2022 - 2023
Autonomous Tree Planting Robot 

    2022 - 2023

    2018 - 2023

    2021 - 2022

    2018 - 2019

    2016 - 2017

    2015 - 2016

“Autonomous Tree Planting Robot”

Robin Price
Ieva Jakusa
Maria Oiva

Design & Research 

City Science Lab, Hamburg City University
Climate Service Center Germany (GERICS)
German Federal Cultural Foundation

The project explores alternative approaches to city planning with a speculative proposal for an autonomous tree planting robot.

Equipped with sensors, solar panels, and a drill, the robot is programmed to plant trees in heat islands in Hamburg. Regardless of whether in the middle of a highway, or a busy public square, the robot’s single criteria for deciding whether to intervene is based on temperature and surface data. If it’s too hot and on the right surface, the robot will drill into the asphalt and plant a tree.  

Urban heat islands pose a growing risk to human health and the global climate, as temperatures in cities are rising faster than their surroundings. This is down to the enormous solar gain of concrete and asphalt surfaces, and a result of the priorities of modern city planning: focused on cars and road infrastructures at the expense of green spaces. Trees are one of the simplest solutions to urban heat islands: shading hard road surfaces from solar gain.

By outsourcing this task to a swarm of autonomous tree planting robots, the project asks several questions: What if city planning was automated strictly according to climate data? What if cities prioritised trees over cars? What if city planning prioritised climate and ecosystem health over human comfort and the economy? How would city planning change if we relinquished control to non-human actors? What trade-offs and compromises will we have to make in the face of the climate crisis?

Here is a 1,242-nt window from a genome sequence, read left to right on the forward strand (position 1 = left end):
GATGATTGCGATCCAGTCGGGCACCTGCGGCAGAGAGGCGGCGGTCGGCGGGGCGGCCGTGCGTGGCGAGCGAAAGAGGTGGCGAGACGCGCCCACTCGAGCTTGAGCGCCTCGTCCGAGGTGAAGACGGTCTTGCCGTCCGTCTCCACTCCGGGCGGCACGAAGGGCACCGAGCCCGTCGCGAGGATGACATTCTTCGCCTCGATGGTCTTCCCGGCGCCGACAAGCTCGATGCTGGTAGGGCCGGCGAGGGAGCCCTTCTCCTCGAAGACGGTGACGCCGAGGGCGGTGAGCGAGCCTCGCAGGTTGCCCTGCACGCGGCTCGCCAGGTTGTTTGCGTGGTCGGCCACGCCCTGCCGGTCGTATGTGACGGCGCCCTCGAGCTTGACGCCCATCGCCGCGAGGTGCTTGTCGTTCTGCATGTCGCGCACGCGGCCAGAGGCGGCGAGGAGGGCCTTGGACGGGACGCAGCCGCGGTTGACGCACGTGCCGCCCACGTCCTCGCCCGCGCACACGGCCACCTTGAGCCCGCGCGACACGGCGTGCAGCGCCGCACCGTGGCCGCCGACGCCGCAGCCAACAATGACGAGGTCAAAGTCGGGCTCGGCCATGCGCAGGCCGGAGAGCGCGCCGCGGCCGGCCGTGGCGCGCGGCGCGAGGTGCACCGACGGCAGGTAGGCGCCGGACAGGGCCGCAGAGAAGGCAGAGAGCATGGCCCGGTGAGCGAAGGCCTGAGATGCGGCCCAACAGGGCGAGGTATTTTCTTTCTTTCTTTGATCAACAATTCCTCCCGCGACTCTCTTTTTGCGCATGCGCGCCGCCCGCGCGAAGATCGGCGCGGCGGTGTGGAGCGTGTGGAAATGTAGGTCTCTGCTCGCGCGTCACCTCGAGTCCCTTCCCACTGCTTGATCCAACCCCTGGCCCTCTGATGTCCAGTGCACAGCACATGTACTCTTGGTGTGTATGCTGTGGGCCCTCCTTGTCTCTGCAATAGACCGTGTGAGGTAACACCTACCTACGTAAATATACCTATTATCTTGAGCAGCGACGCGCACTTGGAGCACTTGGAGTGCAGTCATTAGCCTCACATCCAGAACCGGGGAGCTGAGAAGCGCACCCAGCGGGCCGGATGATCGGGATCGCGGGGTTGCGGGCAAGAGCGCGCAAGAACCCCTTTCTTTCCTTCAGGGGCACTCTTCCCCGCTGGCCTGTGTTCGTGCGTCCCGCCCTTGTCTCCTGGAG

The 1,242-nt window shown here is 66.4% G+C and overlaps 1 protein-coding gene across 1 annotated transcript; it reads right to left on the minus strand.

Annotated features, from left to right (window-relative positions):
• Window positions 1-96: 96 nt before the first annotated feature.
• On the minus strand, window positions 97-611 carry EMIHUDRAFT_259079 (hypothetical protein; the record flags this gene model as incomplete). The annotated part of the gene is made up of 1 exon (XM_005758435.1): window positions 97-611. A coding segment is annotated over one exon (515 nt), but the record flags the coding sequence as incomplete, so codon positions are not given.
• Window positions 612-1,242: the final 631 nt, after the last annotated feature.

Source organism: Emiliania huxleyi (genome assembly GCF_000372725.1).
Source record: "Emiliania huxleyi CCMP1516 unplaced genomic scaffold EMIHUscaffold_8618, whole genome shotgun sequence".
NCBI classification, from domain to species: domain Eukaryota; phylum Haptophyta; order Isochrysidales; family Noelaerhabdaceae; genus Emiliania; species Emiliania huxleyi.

The design of the robot draws inspiration from different insects: grasshoppers, mosquitoes, cockroaches, beetles, and stalk eyed flies. The result is a kind of mutant insect: a robot pollinator.

We are currently working on the programming of the robot’s algorithm—which draws on climate data and scientific input from GERICS (Climate Service Center Germany), to hack the code of Connected Urban Twin, an agent-based simulation tool of the City Science Lab. We will run a simulation for urban heat islands in Hamburg and the gradually appearing urban forest, resulting from the robots’ activity.

The code will highlight a number of potentially relevant places within the city where trees should be planted. We plan on inviting city planners of Hamburg to consider planting physical trees in these locations.

This project is an outcome of “City Climate meets Creative Coding,” a research project initiated by the City Science Lab at HafenCity University Hamburg, with the aim of fostering collaboration between artists and scientists in the context of climate change, data, and city planning. The project was awarded additional funding from the German Federal Cultural Foundation and will be presented to the public in Hamburg in October 2023.